“Who we are, our culture, our experiences, our identities, our background — all of those things — influence our interest and approaches to science,” Mónica Feliú-Mójer shared during her keynote address during the Society’s 2021 Middle School Research Teachers Conference, which took place this week. Mónica, a scientist-turned-educator who grew up in rural Puerto Rico, has focused her career on applying a cultural lens to science communication and storytelling as a means to make science more equitable and inclusive.
“Too often science, and more broadly STEM is decontextualized and disconnected from our realities, cultures, and experiences. This is particularly true when it comes to students and communities that have been historically marginalized in science,” she noted. “Of course, this is problematic because it contributes to the underrepresentation and the continued marginalization of some of these groups in science.”
In her keynote, Mónica urged educators to use analogies, metaphors, examples and stories to connect concepts and science to the communities they are teaching. She also advised teachers to make science relevant to their students by connecting potential research projects to challenges within their communities, making topics more relevant and personal to them. She encouraged them to find diverse role models, recommending that they reach out to local universities that may have groups interested in community outreach. “If we’re intentional about what role models we’re presenting, we can diversify the idea of who a scientist is and really give kids role models who are more relevant to their realities and experiences.”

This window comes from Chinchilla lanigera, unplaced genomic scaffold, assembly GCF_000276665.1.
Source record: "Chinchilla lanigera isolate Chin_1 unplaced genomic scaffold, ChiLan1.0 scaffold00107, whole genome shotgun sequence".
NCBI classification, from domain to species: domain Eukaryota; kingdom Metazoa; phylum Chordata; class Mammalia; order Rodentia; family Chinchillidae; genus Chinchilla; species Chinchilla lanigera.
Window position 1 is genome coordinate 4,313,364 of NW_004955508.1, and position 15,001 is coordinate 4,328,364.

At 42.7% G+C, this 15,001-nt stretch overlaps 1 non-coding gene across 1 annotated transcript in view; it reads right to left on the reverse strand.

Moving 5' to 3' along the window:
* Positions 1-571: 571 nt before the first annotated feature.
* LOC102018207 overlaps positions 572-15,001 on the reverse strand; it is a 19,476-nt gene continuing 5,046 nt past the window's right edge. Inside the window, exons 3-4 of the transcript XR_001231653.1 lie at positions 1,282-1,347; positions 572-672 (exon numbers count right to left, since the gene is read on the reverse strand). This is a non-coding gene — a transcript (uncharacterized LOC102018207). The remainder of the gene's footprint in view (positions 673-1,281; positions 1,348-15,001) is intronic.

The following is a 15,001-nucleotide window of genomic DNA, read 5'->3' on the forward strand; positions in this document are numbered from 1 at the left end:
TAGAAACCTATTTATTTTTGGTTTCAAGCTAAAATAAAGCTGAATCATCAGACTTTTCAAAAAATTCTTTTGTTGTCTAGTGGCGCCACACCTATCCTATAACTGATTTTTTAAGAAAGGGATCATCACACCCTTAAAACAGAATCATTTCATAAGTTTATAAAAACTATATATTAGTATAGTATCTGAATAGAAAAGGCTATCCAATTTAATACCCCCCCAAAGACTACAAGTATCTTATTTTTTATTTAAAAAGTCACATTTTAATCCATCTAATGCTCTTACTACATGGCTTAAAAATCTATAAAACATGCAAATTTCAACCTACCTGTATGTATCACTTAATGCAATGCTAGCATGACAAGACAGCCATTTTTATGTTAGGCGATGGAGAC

Like so many people, Mónica grew up with a specific perception of what a scientist looks like, “older white man with crazy hair” in a lab coat – at least that is what it seemed like to her from shows like The Best of Beakman’s World. She didn’t know that she could be a scientist until she went to college. At the University of Puerto Rico, Bayamón, she completed an undergraduate degree in human biology. Mónica then went on to receive her doctorate in neurobiology at Harvard University. There, she also discovered a passion for science communication.
“I love stories and use them as a tool to change narratives,” Mónica said. “When I started my career as a scientist I heard a lot that I was a double minority.” When she was applying to graduate school she heard things like ‘oh, you’ll get in anywhere because you’re a double minority. You’re a woman and you’re Latina — you’re double underrepresented.’
“I was told that I had a deficit because I had grown up in a rural working-class community where I didn’t have access to certain educational opportunities,” she explained. But, she also heard stories about people like her who had advanced in scientific fields in spite of their backgrounds. “I knew that people like us also succeeded because of who we are because our backgrounds give us unique insights and experiences that have allowed us to succeed in science. And so, I wanted to tell those stories and I wanted to change those stories of deficit.”
That inspiration led Mónica to produce a series of short films called “Background to Breakthrough” that feature three different scientists who are bringing their culture and experiences to their innovations. Teachers interested in sharing the videos with their students can find them on YouTube. Mónica also works with Ciencia Puerto Rico, a nonprofit organization composed of scientists, professionals, and students committed to the advancement of science in Puerto Rico, on an initiative to create more than 160 profiles of Latinas in STEM. Educators can download the free profiles here.